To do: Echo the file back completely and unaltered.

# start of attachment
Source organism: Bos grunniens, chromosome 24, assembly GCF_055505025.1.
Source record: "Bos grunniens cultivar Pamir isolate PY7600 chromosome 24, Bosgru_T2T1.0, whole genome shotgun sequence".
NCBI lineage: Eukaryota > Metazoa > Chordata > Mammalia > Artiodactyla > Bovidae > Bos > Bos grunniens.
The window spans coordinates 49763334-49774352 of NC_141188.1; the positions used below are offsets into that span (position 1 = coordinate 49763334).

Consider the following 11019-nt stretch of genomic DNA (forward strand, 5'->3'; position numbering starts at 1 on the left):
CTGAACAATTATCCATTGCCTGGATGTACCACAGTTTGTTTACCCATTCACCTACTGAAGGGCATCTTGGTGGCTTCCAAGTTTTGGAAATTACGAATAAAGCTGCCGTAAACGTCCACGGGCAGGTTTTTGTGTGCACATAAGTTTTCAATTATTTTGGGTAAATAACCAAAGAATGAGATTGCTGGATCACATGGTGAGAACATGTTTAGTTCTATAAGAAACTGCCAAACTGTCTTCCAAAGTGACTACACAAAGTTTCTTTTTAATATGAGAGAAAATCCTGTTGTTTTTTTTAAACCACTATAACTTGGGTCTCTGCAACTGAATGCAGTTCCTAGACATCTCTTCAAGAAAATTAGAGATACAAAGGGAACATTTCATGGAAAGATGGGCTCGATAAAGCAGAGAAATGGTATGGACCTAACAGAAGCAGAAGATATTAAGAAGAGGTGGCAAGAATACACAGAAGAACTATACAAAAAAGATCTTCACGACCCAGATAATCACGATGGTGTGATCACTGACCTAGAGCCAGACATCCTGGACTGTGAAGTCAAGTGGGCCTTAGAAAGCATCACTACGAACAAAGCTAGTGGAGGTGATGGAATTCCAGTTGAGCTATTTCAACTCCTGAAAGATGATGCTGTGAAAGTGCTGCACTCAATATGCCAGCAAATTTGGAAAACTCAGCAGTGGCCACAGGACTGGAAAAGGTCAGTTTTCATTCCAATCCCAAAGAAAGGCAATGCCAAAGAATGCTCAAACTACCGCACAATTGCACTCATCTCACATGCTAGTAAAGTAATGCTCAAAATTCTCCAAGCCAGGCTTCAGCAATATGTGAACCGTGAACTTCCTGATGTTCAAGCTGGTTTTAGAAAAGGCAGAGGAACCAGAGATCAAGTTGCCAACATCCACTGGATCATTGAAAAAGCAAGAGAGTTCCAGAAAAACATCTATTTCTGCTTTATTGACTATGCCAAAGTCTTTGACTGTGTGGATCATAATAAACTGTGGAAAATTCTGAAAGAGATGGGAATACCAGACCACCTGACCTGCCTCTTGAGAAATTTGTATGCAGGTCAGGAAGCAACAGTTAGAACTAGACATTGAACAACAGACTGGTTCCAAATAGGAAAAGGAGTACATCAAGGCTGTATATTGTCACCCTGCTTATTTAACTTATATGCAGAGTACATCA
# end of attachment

Source organism: Bos grunniens, chromosome 24, assembly GCF_055505025.1.
Source record: "Bos grunniens cultivar Pamir isolate PY7600 chromosome 24, Bosgru_T2T1.0, whole genome shotgun sequence".
NCBI lineage: Eukaryota > Metazoa > Chordata > Mammalia > Artiodactyla > Bovidae > Bos > Bos grunniens.
The window spans coordinates 49763334-49774352 of NC_141188.1; the positions used below are offsets into that span (position 1 = coordinate 49763334).

Consider the following 11019-nt stretch of genomic DNA (forward strand, 5'->3'; position numbering starts at 1 on the left):
CTGAACAATTATCCATTGCCTGGATGTACCACAGTTTGTTTACCCATTCACCTACTGAAGGGCATCTTGGTGGCTTCCAAGTTTTGGAAATTACGAATAAAGCTGCCGTAAACGTCCACGGGCAGGTTTTTGTGTGCACATAAGTTTTCAATTATTTTGGGTAAATAACCAAAGAATGAGATTGCTGGATCACATGGTGAGAACATGTTTAGTTCTATAAGAAACTGCCAAACTGTCTTCCAAAGTGACTACACAAAGTTTCTTTTTAATATGAGAGAAAATCCTGTTGTTTTTTTTAAACCACTATAACTTGGGTCTCTGCAACTGAATGCAGTTCCTAGACATCTCTTCAAGAAAATTAGAGATACAAAGGGAACATTTCATGGAAAGATGGGCTCGATAAAGCAGAGAAATGGTATGGACCTAACAGAAGCAGAAGATATTAAGAAGAGGTGGCAAGAATACACAGAAGAACTATACAAAAAAGATCTTCACGACCCAGATAATCACGATGGTGTGATCACTGACCTAGAGCCAGACATCCTGGACTGTGAAGTCAAGTGGGCCTTAGAAAGCATCACTACGAACAAAGCTAGTGGAGGTGATGGAATTCCAGTTGAGCTATTTCAACTCCTGAAAGATGATGCTGTGAAAGTGCTGCACTCAATATGCCAGCAAATTTGGAAAACTCAGCAGTGGCCACAGGACTGGAAAAGGTCAGTTTTCATTCCAATCCCAAAGAAAGGCAATGCCAAAGAATGCTCAAACTACCGCACAATTGCACTCATCTCACATGCTAGTAAAGTAATGCTCAAAATTCTCCAAGCCAGGCTTCAGCAATATGTGAACCGTGAACTTCCTGATGTTCAAGCTGGTTTTAGAAAAGGCAGAGGAACCAGAGATCAAGTTGCCAACATCCACTGGATCATTGAAAAAGCAAGAGAGTTCCAGAAAAACATCTATTTCTGCTTTATTGACTATGCCAAAGTCTTTGACTGTGTGGATCATAATAAACTGTGGAAAATTCTGAAAGAGATGGGAATACCAGACCACCTGACCTGCCTCTTGAGAAATTTGTATGCAGGTCAGGAAGCAACAGTTAGAACTAGACATTGAACAACAGACTGGTTCCAAATAGGAAAAGGAGTACATCAAGGCTGTATATTGTCACCCTGCTTATTTAACTTATATGCAGAGTACATCA